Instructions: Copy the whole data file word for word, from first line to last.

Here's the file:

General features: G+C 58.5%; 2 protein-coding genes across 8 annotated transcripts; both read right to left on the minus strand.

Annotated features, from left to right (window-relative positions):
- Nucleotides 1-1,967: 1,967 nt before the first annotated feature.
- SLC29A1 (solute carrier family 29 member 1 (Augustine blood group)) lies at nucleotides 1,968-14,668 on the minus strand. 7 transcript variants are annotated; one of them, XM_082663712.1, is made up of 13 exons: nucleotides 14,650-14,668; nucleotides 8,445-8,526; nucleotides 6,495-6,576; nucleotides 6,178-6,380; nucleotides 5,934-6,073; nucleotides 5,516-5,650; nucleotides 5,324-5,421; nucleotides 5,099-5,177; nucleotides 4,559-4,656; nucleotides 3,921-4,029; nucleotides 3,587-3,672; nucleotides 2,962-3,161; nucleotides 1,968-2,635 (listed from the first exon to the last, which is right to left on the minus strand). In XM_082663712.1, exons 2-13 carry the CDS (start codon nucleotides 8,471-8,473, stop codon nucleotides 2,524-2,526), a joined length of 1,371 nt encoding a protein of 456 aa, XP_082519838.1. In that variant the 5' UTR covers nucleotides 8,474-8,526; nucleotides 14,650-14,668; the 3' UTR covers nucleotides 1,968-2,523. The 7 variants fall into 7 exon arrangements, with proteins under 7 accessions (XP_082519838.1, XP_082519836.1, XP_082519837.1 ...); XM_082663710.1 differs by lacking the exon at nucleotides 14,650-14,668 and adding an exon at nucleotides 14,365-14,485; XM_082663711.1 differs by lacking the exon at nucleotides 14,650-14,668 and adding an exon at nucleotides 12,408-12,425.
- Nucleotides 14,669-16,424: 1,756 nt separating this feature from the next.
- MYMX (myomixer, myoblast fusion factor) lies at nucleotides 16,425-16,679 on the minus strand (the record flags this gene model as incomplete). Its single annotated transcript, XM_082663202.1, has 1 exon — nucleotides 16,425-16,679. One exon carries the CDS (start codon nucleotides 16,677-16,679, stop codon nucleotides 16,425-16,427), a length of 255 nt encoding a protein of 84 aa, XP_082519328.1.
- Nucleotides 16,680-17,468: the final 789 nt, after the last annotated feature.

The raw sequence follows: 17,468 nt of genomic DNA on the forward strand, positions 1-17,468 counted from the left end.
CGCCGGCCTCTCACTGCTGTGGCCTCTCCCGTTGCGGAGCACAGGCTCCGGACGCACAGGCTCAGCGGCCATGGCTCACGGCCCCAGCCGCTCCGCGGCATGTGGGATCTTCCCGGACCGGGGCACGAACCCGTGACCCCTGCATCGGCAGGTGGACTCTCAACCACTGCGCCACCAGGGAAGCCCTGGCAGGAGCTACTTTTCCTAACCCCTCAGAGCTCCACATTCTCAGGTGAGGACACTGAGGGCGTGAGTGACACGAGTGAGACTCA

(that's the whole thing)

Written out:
General features: G+C 58.5%; 2 protein-coding genes across 8 annotated transcripts; both read right to left on the minus strand.

Annotated features, from left to right (window-relative positions):
- Nucleotides 1-1,967: 1,967 nt before the first annotated feature.
- SLC29A1 (solute carrier family 29 member 1 (Augustine blood group)) lies at nucleotides 1,968-14,668 on the minus strand. 7 transcript variants are annotated; one of them, XM_082663712.1, is made up of 13 exons: nucleotides 14,650-14,668; nucleotides 8,445-8,526; nucleotides 6,495-6,576; nucleotides 6,178-6,380; nucleotides 5,934-6,073; nucleotides 5,516-5,650; nucleotides 5,324-5,421; nucleotides 5,099-5,177; nucleotides 4,559-4,656; nucleotides 3,921-4,029; nucleotides 3,587-3,672; nucleotides 2,962-3,161; nucleotides 1,968-2,635 (listed from the first exon to the last, which is right to left on the minus strand). In XM_082663712.1, exons 2-13 carry the CDS (start codon nucleotides 8,471-8,473, stop codon nucleotides 2,524-2,526), a joined length of 1,371 nt encoding a protein of 456 aa, XP_082519838.1. In that variant the 5' UTR covers nucleotides 8,474-8,526; nucleotides 14,650-14,668; the 3' UTR covers nucleotides 1,968-2,523. The 7 variants fall into 7 exon arrangements, with proteins under 7 accessions (XP_082519838.1, XP_082519836.1, XP_082519837.1 ...); XM_082663710.1 differs by lacking the exon at nucleotides 14,650-14,668 and adding an exon at nucleotides 14,365-14,485; XM_082663711.1 differs by lacking the exon at nucleotides 14,650-14,668 and adding an exon at nucleotides 12,408-12,425.
- Nucleotides 14,669-16,424: 1,756 nt separating this feature from the next.
- MYMX (myomixer, myoblast fusion factor) lies at nucleotides 16,425-16,679 on the minus strand (the record flags this gene model as incomplete). Its single annotated transcript, XM_082663202.1, has 1 exon — nucleotides 16,425-16,679. One exon carries the CDS (start codon nucleotides 16,677-16,679, stop codon nucleotides 16,425-16,427), a length of 255 nt encoding a protein of 84 aa, XP_082519328.1.
- Nucleotides 16,680-17,468: the final 789 nt, after the last annotated feature.

The raw sequence follows: 17,468 nt of genomic DNA on the forward strand, positions 1-17,468 counted from the left end.
CGCCGGCCTCTCACTGCTGTGGCCTCTCCCGTTGCGGAGCACAGGCTCCGGACGCACAGGCTCAGCGGCCATGGCTCACGGCCCCAGCCGCTCCGCGGCATGTGGGATCTTCCCGGACCGGGGCACGAACCCGTGACCCCTGCATCGGCAGGTGGACTCTCAACCACTGCGCCACCAGGGAAGCCCTGGCAGGAGCTACTTTTCCTAACCCCTCAGAGCTCCACATTCTCAGGTGAGGACACTGAGGGCGTGAGTGACACGAGTGAGACTCA